Battle of Monmouth, N.J., 1778-Autumn 1779
In London the events of 1777 made the government decide that a change of command was needed in America, but Lord George Germain, the Secretary for America, did not wish to dismiss both the Howe brothers. Sir Henry Clinton was appointed in General Howe's place, a matter which he viewed with very mixed feelings. The treatment of his predecessors by the government did not inspire confidence. The actual terms of his appointment were so circumscribed that in the event of failure to carry out strategy agreed on in London he was to carry the whole blame irrespective of his own feelings on the possible success of a particular campaign.
The friction between Lord George Germain and Sir Henry Clinton was a constant underlying current of the events of the next three years, and it is difficult to escape the conclusion that Clinton was very shabbily treated. For example, on 31st May 1779, Lord George's records stated that Clinton was in command of 47,661 men, and that therefore, Clinton's requests for reinforcement were the result of timidity and indolence, a judgment which has been made on Clinton ever since. Lord George's figures included every man, trained or untrained, sick or wounded, missing or captured whose name had once been entered on a regimental list. To the commander in the field the calculation was absurd, and a deliberate attempt to mislead parliament.
Philadelphia, Pennsylvania, 1777
From The Popular History of England by Charles Knight, Vol. VI (London: Bradbury and Evans, 1860)
That summer there were troops in Halifax, Newfoundland, Florida and Georgia, troops in transit from Britain, and a further consignment of 6,000 in the West Indies, which when returned to the main force in New York proved to have fewer than 3,800 men fit. Furthermore the diseases which these soldiers brought with them quickly spread to the rest of the army. Clinton had between 1778 and 1781 a working army, fit and effective, which never exceeded 20,000 men, and the defence of New York was judged to require 10,000 men. Clinton's margin for fighting offensive campaigns was never more than 10,000 men.
Sir Henry Clinton's first task as commander-in-chief was to evacuate Sir William Howe's army from Philadelphia, and concentrate it in New York. The new danger lay in the possible arrival of a French fleet and army, which could attack the British bases from the sea.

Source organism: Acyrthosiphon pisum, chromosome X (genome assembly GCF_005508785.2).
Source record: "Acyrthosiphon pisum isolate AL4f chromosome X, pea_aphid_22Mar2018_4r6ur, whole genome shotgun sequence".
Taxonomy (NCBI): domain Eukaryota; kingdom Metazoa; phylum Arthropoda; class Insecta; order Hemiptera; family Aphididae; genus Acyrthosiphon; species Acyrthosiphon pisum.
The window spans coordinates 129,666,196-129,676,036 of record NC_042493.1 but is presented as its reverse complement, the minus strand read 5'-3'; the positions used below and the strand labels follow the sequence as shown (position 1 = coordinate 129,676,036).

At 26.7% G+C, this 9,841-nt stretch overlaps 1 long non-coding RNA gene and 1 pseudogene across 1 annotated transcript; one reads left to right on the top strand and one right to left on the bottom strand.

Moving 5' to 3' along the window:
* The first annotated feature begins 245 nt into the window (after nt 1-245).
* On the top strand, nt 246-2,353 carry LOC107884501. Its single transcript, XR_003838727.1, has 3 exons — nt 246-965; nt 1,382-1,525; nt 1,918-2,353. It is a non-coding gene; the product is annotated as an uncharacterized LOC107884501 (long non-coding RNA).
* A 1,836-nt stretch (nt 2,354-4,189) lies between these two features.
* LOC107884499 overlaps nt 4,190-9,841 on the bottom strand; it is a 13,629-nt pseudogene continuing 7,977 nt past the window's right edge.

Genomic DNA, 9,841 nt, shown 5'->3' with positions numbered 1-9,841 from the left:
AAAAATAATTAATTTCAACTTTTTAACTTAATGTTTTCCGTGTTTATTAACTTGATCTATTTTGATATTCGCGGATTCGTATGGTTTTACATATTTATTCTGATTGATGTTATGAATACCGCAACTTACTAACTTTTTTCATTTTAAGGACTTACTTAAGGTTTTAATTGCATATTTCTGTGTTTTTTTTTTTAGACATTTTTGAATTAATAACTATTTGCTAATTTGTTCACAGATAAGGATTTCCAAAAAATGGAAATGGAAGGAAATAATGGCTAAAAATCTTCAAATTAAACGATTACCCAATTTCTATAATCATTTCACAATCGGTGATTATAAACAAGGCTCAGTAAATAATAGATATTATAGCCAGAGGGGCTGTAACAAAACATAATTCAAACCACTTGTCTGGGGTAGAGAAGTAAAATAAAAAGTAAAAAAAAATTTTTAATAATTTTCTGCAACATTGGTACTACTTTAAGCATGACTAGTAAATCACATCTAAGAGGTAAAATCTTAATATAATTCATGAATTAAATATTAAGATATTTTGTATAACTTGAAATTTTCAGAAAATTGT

The government in London expected Philadelphia to be evacuated by the navy, but the number of troops and loyalist supporters involved made that impracticable. Sir Henry Clinton decided on a march across New Jersey. The British army was very vulnerable on this march, since the column making its way to New York was more than twelve miles long. The army had to be split in two at the head and rear of the column, with the baggage train and civilians in between.
The American forces under Washington started in pursuit, and 1,500 men under Colonel Charles Scott were assigned to harass the British left flank. With Washington pressing him so close Clinton decided not to continue to New York overland but aim for Sandy Hook, and rely on the navy to ferry him from there. Clinton reached Monmouth, New Jersey, on the afternoon of the 26th June, after an exhausting 19 miles march in temperatures that reached 38°C. The following day the British expected an attack, which did not come; so on the morning of the 28th the retreat continued. The American advance guard under General Charles Lee caught up with the British rear guard that morning.
Battleground at Monmouth
From Pictorial Field Book of the Revolution, by Benson J. Lossing
The battle which followed was a confused one. At no point were the whole of the American and British forces engaged. At first the British were successful but the arrival of Washington and American reinforcements added to the British problems. Once again probably the decisive factor was temperature. By noon the troops on both sides were exhausted by the heat [see Document 5] but the battle continued until 5 o'clock without a determining conclusion. Many of the troops on both sides collapsed from heat exhaustion. Clinton withdrew his army at midnight, and hastened to join up with the baggage train. The British forces reached Sandy Hook on the 29th where they were met by the navy.
It was not a victory for either side, but on the other hand Clinton had successfully achieved his objective. By July a French fleet had appeared in America under Admiral D'Estaign, and troops began to be detached for other posts, much to Clinton's frustration. This situation continued for a full year, with detachments sent to Nova Scotia, Florida and the West Indies on London's orders, and there were no replacements before September 1779 [see Document 6] Relations between Clinton and London were so bad that he attempted to resign his post on several occasions. His frustrations were compounded by the inadequacies of the naval commander Admiral Arbuthnot, whom Clinton firmly believed was past being able to cope with an active command.
Next page: Charlestown and the South, 1779-1780